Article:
Robin Grille is a clinical psychologist, not an historian, and it shows. Rather than simply showing that there may be a relationship between the way children are treated and the rules of a society, he picks selective examples to argue that we are on an ever-advancing path to progress through different stages of social violence. He talks of humans starting in the 'infanticidal mode', progressing to the 'abandoning mode', the 'ambivalent mode', the 'intrusive mode', and today to the 'socialising mode'. He hopes we can evolve to the 'helping mode'.
History has to be told very selectively to produce a march of progress like this. There are societies practicing infanticide today - it is not a matter of ancient history. And the reasons why infanticide is practiced are complex. Infanticide was purportedly a heinous crime in colonial Australia, but it was also very common and everyone was aware it went on under the guise of baby farming. Why? Because of very strong economic and social pressures on poor young women to work and not have babies out of wedlock. In some ways, attempting to live up to the moral ideals of colonial Australia was the very thing that caused infanticide. Infanticide is also practiced in some societies because they do not have birth control or safe abortion, and they are trying to pursue quality of life with limited resources. This is not so different from the reasons why our own society allows abortion. Evaluating a society's morality involves dealing with all these tricky, fraught examples, and Grille does not deal with them - he studiously avoids them.
There are other problems. How he is judging morality is not entirely clear. I am not sure that abandoning a child to death or to controlling them through severe abuse is really that much of a moral advance on infanticide. Then there are the grand conclusions he draws, such as in the quote above, where he unequivocally states that abusive parenting practices caused the Holocaust. He says this despite not even knowing how widespread abusive parenting practices were in the pre-Holocaust generation.
The study by the Oliner's was specifically of people who were sympathetic to Jews and had Jewish friends. This was not a study of what motivated the Nazi party. It was not a study of who stood up and fought the Nazis, or who was Anti-Semitic and why. It was only a study of who, in the situation of Nazi Germany, would risk their lives to secretly hide and smuggle Jews to safety. This behaviour is only a small part of the picture of what was going on during the Holocaust, and if you think about it, smuggling Jews does not describe actions that would have either prevented the rise of the Nazi's nor would they have caused their demise. Hiding Jews was brave and humane, and it shows free thinking rather than mindless obedience. I agree that the study does show us something about human nature and parenting practices. But I do not agree that is shows that parenting practices caused the Holocaust.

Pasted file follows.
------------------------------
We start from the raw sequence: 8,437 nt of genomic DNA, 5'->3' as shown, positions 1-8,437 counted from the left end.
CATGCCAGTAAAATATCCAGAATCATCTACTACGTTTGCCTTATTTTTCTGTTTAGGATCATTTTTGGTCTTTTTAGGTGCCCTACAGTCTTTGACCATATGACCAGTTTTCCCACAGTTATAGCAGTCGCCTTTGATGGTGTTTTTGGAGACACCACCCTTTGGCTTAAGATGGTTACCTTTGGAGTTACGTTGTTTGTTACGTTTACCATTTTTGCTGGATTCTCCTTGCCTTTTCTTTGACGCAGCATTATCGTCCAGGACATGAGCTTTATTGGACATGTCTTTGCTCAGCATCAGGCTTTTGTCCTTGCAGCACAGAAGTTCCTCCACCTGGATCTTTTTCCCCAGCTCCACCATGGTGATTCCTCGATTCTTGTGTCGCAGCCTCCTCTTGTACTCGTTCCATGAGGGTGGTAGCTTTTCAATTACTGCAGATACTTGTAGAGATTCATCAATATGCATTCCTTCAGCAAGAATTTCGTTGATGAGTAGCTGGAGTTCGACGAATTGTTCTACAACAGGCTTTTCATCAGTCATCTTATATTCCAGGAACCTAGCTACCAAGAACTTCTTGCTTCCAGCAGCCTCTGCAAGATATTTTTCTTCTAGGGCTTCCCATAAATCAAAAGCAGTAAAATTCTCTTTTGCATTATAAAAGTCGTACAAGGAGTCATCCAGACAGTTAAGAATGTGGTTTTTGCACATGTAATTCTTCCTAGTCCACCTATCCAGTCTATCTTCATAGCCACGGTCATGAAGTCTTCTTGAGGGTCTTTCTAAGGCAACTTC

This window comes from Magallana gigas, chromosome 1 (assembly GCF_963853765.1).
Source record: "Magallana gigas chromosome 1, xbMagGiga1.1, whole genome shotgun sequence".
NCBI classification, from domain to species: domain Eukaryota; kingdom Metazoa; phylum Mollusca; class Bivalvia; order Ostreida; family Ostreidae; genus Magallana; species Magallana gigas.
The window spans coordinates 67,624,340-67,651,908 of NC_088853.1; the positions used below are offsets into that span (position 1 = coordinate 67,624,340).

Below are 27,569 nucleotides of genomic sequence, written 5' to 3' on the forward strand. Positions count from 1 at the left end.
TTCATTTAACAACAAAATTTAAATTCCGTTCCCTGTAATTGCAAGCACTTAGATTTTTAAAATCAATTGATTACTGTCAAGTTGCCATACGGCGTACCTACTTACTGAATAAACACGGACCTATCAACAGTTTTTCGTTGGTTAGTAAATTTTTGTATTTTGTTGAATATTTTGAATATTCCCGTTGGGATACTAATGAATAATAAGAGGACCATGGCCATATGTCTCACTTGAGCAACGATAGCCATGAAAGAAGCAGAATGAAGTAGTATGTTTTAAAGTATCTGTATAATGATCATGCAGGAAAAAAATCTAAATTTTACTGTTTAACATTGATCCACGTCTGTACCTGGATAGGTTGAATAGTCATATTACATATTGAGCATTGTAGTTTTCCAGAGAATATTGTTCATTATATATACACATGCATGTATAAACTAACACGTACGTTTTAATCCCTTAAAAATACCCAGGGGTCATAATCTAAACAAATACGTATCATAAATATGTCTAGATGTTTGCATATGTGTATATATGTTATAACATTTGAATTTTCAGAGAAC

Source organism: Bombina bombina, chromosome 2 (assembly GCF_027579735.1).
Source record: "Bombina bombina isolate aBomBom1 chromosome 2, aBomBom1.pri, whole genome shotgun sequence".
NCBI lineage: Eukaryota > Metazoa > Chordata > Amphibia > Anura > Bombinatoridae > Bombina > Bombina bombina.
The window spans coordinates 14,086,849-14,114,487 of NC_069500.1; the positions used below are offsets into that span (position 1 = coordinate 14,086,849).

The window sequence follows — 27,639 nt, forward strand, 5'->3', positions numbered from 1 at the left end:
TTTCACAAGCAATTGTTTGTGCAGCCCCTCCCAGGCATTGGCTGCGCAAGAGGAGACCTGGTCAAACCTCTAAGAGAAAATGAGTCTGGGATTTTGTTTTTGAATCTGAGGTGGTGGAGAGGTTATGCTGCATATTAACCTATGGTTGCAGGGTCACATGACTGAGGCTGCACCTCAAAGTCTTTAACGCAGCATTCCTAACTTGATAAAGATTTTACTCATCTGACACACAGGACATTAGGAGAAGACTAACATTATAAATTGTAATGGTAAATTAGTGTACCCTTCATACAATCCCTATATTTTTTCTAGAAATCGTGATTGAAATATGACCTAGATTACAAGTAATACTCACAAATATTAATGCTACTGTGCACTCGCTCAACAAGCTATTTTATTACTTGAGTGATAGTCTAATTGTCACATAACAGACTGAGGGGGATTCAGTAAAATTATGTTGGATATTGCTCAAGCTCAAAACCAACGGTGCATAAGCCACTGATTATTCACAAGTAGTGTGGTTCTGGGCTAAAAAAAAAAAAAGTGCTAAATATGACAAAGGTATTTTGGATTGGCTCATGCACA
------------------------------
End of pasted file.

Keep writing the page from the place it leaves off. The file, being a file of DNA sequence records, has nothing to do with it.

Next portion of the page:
Grille's examples and argument are interesting enough that the book is worth reading just to mull over, and to get some perspective on one's own parenting practices. But I do feel that as a call to action it is flawed, because it inspires through fear and prejudice, not the compassionate principles it advocates. It makes people think: 'I don't want to be authoritarian with my children because then I'd be like a Nazi' rather than because I want to be compassionate. The difference is that when you do it out of fear of being a terrible person, you also feel entitled (if not compelled) to judge other parents for not following Robin Grille's recommendations.
I find myself caught in this quandary sometimes. Reading a book like Robin Grille's can really open your eyes as to the flaws in many popular parenting practices, but it also makes me inclined to judgment. I was reminded of this harshly in a recent online debate, where I mentioned I was partially night-weaning my 10mo baby (cuddling rather than feeding her for 5-7 hours of the night until she got used to going that stretch without a feed), and someone else responded by quoting Robin Grille, who was stating that nothing less than a child's "emotional wellbeing" rested on being fed on demand 24/7 until they were 2 years old. When I asked if this was perhaps overstating the case, given there were many, many more securely attached children than the number fed on demand for this long, the scorn and outrage shocked me. I was not meeting my child's needs. Other mothers must be warned that what I was doing was dangerous. And there was no point even arguing about it.
It made me reflect not just on the kind of mother I want to be, but the kind of person I want to be towards other mothers. I don't want to be the person who passes out judgment. Sometimes it is a fine line between sharing information and offering judgment, and in the heat of the moment it's hard to tell the difference, and we don't always get it right.